Microsoft almost sold Bing to Apple before the AI and Copilot razzle-dazzle, but one critical issue thwarted the plan

 Bing search.
Bing search.

What you need to know

  • Microsoft offered to sell Apple its Bing search engine or start a joint venture in 2018.

  • The plans fell through after the search engine was spotted with critical search quality-related issues.

  • Microsoft Bing's search market share continues to stagnate despite the company's big push in AI.

According to a new unsealed filing, Microsoft had offered to sell Bing to Apple or the opportunity to kick start a joint venture back in 2018 (via CNBC). It's apparent that Bing's global search market share stacks miles behind Google. This is despite Microsoft's big push and integration of AI-powered capabilities.

While appearing at Google's antitrust trial last year, Microsoft CEO Satya Nadella indicated that Google doesn't play fair with Bing. The CEO added that the exclusive deal between Google and Apple has negatively impacted Bing's growth and reach. Satya added that Microsoft was willing to part with up to $15 billion annually to attract a similar deal with Apple, further citing that it would be a game-changing opportunity.

In the past, Google has been accused of allegedly breaking antitrust laws by paying $10-15 billion to Apple to secure and assert its search engine dominance. In 2021, the company paid a jaw-dropping $26 billion to maintain its search engine as the default across Apple devices.

Interestingly, Google countered this argument in court by indicating that Microsoft had also tried to extend a similar offer to Apple in 2009, 2013, 2015, 2016, 2018, and 2020. However, the deal didn't pull through because Apple turned down the offer each time because of Bing's search quality issues.

As highlighted by Google in the filing:

"In each instance, Apple took a hard look at the relative quality of Bing versus Google and concluded that Google was the superior default choice for its Safari users. That is competition."

Over the years, Microsoft has invested up to $100 million in Bing to improve its user experience and potentially get more people to use it. Admittedly, it has enjoyed subtle gains that prompted Microsoft to reach out to Apple in 2018 to either sell the search engine or form a joint and profitable venture.

The deal didn't pan out as Microsoft expected. According to Apple's senior vice president of services, Eddy Cue:

"Microsoft search quality, their investment in search, everything was not significant at all. And so everything was lower. So the search quality itself wasn't as good. They weren't investing at any level comparable to Google or to what Microsoft could invest in. And their advertising organization and how they monetize was not very good either."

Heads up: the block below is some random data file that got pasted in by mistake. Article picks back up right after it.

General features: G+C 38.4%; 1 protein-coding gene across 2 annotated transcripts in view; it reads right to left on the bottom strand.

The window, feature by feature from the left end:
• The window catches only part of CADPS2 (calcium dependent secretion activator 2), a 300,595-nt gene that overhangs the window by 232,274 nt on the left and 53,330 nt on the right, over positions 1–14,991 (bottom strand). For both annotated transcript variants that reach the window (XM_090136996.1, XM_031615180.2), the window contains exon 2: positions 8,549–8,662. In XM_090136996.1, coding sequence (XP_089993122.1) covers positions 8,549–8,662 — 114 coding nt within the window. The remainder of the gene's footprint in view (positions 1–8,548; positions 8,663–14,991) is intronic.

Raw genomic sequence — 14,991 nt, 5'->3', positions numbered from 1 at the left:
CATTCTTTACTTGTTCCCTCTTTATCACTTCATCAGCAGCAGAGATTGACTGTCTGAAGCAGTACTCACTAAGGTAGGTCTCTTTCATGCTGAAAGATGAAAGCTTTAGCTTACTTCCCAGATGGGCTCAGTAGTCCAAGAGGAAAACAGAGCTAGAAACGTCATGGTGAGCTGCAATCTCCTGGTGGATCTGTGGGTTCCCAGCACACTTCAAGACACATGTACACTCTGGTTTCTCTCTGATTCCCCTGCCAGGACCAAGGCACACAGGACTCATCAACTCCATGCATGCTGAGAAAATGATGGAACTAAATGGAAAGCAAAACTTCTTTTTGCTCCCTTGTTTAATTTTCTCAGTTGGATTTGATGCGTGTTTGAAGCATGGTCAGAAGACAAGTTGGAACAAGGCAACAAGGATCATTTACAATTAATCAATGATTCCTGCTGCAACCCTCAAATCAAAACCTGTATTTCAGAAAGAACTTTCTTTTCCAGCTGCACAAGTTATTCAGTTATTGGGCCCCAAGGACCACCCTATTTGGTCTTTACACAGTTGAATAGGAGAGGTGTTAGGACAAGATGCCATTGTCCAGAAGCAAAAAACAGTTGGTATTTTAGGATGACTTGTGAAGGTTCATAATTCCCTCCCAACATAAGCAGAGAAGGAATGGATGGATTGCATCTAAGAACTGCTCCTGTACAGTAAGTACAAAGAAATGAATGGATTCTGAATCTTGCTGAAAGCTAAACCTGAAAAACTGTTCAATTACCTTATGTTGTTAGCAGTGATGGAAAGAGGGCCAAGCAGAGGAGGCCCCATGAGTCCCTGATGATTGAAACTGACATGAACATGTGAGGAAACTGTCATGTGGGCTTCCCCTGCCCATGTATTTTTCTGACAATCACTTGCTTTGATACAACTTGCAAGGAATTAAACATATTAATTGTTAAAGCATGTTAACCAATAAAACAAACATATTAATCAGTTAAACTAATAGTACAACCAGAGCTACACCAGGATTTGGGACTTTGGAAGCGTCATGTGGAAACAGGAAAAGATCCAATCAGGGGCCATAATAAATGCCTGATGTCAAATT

Is Microsoft jumping the Bing ship?

Bing Sinking into the Ocean
Bing Sinking into the Ocean

The long-standing battle between Google and Microsoft over search engine and browser dominance continues to get fierce, with the former coming out on top most of the time. As you may know, the European Commission listed Google as a gatekeeper late last year and given six months to comply with the Digital Markets Act (DMA), including making its services interoperable.

Google has already put elaborate measures in place to ensure that it complies with the DMA ahead of the March 2024 deadline, including presenting users in the European region with additional consent for linked devices that will let them choose whether they'd like to continue sharing their data or not, the capability to switch the default browser and search engine on Android phones easily, and more. It remains unclear whether this will help Bing to crack the market.

Microsoft was listed as a gatekeeper, too. The EU Commission listed its Windows operating system, Microsoft Edge, and Bing among the services under the DMA regulation. The company argued that neither service meets the threshold that would warrant regulation. The tech giant further argued that regulation of these services would place it at a competitive disadvantage against its rivals.

RELATED: Microsoft uses deceptive tricks to gain competitive advantage with Edge over other browsers, says Mozilla

Shortly after, the EU watchdog determined that Edge and Bing weren't dominant enough in the digital market, consequently exempting both services from DMA regulation.

Elsewhere, Microsoft is seemingly pulling away from the Bing brand. In the past few months, especially after making its multi-billion dollar investment in AI and extending its partnership with OpenAI, the company has virtually rebranded most of its products carrying the Bing name. From Bing Image Creator and Bing Chat to the Bing icon on Microsoft SwiftKey.

Microsoft Logo Square Transparent
Microsoft Logo Square Transparent

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